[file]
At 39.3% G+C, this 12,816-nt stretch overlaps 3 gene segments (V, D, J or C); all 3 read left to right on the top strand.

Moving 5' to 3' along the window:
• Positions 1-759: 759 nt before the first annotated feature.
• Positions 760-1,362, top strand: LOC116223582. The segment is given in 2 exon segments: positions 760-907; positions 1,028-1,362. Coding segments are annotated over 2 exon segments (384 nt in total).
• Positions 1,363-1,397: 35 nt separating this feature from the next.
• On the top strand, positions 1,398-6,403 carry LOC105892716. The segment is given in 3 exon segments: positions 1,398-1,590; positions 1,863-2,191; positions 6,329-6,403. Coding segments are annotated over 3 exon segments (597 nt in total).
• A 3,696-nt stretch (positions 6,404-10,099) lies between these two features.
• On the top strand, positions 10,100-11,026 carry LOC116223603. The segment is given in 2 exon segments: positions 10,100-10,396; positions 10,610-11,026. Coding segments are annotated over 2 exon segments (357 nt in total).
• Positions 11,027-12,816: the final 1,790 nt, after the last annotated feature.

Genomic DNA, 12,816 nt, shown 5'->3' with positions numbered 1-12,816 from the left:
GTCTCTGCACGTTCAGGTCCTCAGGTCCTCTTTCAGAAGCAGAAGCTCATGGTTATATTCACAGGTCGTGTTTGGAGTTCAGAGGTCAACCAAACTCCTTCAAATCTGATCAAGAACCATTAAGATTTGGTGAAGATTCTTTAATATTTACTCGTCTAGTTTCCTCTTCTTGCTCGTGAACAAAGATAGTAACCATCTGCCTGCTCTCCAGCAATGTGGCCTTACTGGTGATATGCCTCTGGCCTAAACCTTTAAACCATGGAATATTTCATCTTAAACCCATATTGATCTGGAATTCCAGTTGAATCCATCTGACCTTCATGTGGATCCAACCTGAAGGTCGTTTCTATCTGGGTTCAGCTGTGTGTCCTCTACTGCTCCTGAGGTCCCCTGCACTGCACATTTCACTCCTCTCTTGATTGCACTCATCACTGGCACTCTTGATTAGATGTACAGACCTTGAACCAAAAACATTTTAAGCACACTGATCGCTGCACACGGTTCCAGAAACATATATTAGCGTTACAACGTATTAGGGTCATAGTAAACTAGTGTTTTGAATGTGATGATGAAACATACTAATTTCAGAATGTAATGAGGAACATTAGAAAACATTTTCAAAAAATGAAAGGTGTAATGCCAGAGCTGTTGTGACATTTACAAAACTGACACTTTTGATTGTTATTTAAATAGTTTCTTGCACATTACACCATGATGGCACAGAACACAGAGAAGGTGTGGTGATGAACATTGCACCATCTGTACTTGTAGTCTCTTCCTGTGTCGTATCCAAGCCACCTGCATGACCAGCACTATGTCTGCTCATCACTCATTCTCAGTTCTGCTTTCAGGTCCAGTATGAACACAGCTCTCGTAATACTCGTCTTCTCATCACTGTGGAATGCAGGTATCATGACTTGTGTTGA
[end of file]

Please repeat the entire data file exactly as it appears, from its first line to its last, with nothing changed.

At 39.3% G+C, this 12,816-nt stretch overlaps 3 gene segments (V, D, J or C); all 3 read left to right on the top strand.

Moving 5' to 3' along the window:
• Positions 1-759: 759 nt before the first annotated feature.
• Positions 760-1,362, top strand: LOC116223582. The segment is given in 2 exon segments: positions 760-907; positions 1,028-1,362. Coding segments are annotated over 2 exon segments (384 nt in total).
• Positions 1,363-1,397: 35 nt separating this feature from the next.
• On the top strand, positions 1,398-6,403 carry LOC105892716. The segment is given in 3 exon segments: positions 1,398-1,590; positions 1,863-2,191; positions 6,329-6,403. Coding segments are annotated over 3 exon segments (597 nt in total).
• A 3,696-nt stretch (positions 6,404-10,099) lies between these two features.
• On the top strand, positions 10,100-11,026 carry LOC116223603. The segment is given in 2 exon segments: positions 10,100-10,396; positions 10,610-11,026. Coding segments are annotated over 2 exon segments (357 nt in total).
• Positions 11,027-12,816: the final 1,790 nt, after the last annotated feature.

Genomic DNA, 12,816 nt, shown 5'->3' with positions numbered 1-12,816 from the left:
GTCTCTGCACGTTCAGGTCCTCAGGTCCTCTTTCAGAAGCAGAAGCTCATGGTTATATTCACAGGTCGTGTTTGGAGTTCAGAGGTCAACCAAACTCCTTCAAATCTGATCAAGAACCATTAAGATTTGGTGAAGATTCTTTAATATTTACTCGTCTAGTTTCCTCTTCTTGCTCGTGAACAAAGATAGTAACCATCTGCCTGCTCTCCAGCAATGTGGCCTTACTGGTGATATGCCTCTGGCCTAAACCTTTAAACCATGGAATATTTCATCTTAAACCCATATTGATCTGGAATTCCAGTTGAATCCATCTGACCTTCATGTGGATCCAACCTGAAGGTCGTTTCTATCTGGGTTCAGCTGTGTGTCCTCTACTGCTCCTGAGGTCCCCTGCACTGCACATTTCACTCCTCTCTTGATTGCACTCATCACTGGCACTCTTGATTAGATGTACAGACCTTGAACCAAAAACATTTTAAGCACACTGATCGCTGCACACGGTTCCAGAAACATATATTAGCGTTACAACGTATTAGGGTCATAGTAAACTAGTGTTTTGAATGTGATGATGAAACATACTAATTTCAGAATGTAATGAGGAACATTAGAAAACATTTTCAAAAAATGAAAGGTGTAATGCCAGAGCTGTTGTGACATTTACAAAACTGACACTTTTGATTGTTATTTAAATAGTTTCTTGCACATTACACCATGATGGCACAGAACACAGAGAAGGTGTGGTGATGAACATTGCACCATCTGTACTTGTAGTCTCTTCCTGTGTCGTATCCAAGCCACCTGCATGACCAGCACTATGTCTGCTCATCACTCATTCTCAGTTCTGCTTTCAGGTCCAGTATGAACACAGCTCTCGTAATACTCGTCTTCTCATCACTGTGGAATGCAGGTATCATGACTTGTGTTGA